A rare Rolex wristwatch model made in 1949 is perhaps the most expensive Rolex-made wristwatch ever after it sold for an amazing $1.2 million at a Christie's auction.
The watch in question happens to be a rare 1949 Oyster Perpetual model with a cloisonné enamel dial. The Rolex was initially expected to sell for something between $570,000 and $1.13 million. However, the price was pushed to a staggering $1,220,632 by Monday, following strong bidding, reports NBC News. The Rolex was designed by artist Marguerite Koch and its dial features a ship sailing on rough seas. The watch is also made of 18-karat gold and is automatic, with sweep center seconds, automatic jeweled lever movement and star numerals. According to Classic Driver, the watch fetched such a record setting price because it was "hidden away" for several years.
The sale of the Rolex watch was part of a Christie's auction that included as many as 435 watches – with the auction house managing to sell 90 percent of those. The most expensive of the lot surprisingly wasn't this Rolex. That credit goes to a Patek Phillippe watch that dates back to the early 1900's. It was originally owned by prominent banker Henry Graves Jr., an avid watch collector. The platinum cushion-shaped minute repeating wristwatch was sold for over $1.3 million. This was however, the lower end of its price estimate. The surprise package of the lot was the aforementioned Rolex.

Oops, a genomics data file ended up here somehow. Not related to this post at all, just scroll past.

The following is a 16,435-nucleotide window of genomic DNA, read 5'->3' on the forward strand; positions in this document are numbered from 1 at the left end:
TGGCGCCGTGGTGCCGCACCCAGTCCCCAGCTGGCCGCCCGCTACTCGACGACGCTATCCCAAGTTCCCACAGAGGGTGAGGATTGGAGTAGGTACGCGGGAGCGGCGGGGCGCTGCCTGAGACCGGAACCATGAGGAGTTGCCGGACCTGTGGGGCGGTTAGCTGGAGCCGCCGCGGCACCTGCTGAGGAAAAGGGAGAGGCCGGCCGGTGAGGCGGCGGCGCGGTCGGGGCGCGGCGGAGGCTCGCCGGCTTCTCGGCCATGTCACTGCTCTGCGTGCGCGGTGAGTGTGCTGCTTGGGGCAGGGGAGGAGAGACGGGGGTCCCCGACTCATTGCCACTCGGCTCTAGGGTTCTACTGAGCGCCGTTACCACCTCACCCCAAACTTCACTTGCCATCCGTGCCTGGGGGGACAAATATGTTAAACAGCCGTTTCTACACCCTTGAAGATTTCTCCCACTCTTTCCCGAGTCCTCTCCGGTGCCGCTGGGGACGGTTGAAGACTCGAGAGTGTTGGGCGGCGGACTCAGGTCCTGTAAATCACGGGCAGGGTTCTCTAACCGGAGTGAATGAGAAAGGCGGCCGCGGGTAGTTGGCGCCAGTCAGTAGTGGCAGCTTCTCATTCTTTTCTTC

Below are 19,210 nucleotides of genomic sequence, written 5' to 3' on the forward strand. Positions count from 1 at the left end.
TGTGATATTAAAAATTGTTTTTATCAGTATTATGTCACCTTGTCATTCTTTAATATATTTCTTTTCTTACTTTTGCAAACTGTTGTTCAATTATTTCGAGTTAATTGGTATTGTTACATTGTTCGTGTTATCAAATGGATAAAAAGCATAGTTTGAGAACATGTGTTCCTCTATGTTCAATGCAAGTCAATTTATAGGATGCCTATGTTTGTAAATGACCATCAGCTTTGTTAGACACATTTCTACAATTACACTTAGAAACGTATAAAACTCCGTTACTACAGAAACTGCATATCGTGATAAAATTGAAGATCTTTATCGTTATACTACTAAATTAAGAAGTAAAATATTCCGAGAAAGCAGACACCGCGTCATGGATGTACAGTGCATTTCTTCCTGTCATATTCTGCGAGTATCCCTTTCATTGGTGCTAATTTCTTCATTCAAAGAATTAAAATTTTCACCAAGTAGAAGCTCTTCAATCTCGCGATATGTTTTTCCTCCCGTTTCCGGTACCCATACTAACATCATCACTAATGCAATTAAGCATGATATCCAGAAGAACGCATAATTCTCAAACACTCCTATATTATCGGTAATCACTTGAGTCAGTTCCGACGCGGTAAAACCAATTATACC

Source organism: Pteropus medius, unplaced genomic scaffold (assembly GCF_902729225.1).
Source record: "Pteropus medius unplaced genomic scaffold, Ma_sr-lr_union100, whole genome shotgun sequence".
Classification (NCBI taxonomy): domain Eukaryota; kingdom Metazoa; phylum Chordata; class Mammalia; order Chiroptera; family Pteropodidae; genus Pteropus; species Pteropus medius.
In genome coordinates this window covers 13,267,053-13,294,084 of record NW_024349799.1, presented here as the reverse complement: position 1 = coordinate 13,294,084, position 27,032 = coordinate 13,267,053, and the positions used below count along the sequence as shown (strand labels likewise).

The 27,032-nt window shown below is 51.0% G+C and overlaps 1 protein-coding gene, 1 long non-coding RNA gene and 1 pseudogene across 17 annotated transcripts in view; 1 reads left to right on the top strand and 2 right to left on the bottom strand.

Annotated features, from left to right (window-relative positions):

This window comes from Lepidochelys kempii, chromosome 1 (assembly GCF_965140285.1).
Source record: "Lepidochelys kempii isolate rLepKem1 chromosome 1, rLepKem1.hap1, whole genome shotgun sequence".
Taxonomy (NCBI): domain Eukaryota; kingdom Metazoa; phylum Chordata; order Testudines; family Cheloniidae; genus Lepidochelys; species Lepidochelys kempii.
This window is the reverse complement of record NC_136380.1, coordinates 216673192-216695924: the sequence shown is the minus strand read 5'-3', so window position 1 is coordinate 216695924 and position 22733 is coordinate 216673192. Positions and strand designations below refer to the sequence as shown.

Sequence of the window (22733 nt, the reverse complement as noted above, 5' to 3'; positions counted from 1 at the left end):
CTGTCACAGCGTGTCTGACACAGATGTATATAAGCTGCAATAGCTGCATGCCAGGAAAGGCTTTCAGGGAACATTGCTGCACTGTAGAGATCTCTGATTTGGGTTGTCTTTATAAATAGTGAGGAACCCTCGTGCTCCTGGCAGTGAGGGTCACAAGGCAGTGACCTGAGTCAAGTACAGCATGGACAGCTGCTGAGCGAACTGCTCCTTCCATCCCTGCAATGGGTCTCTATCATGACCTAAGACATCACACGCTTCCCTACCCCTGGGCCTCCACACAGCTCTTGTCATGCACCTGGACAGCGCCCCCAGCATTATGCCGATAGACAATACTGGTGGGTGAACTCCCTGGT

Henry Graves. Jr, is also known for being the one time owner of a watch known as the Supercomplication which sold for $11 million at Sotheby's back in 1999.
In all, the entire lot of watches sold at the auction fetched $26.5 million in sales. Also being reported is the fact that the auction was truly global in nature with participants from over 30 countries bidding for these rare watches.
The high prices that these watches have managed to fetch at a time when the world economy is in doldrums have resulted in raised eyebrows. According to Knight Frank, a luxury real estate and research firm, the poor state of the economy notwithstanding, the market for collectible watches grew 4 percent over the past year and 32 percent over the past five years.
Do you think people spending these kinds of money on Rolex watches and collectibles is the right thing to do when the economy is in the midst of a downturn?
[Image via Denis Balibouse/Reuters]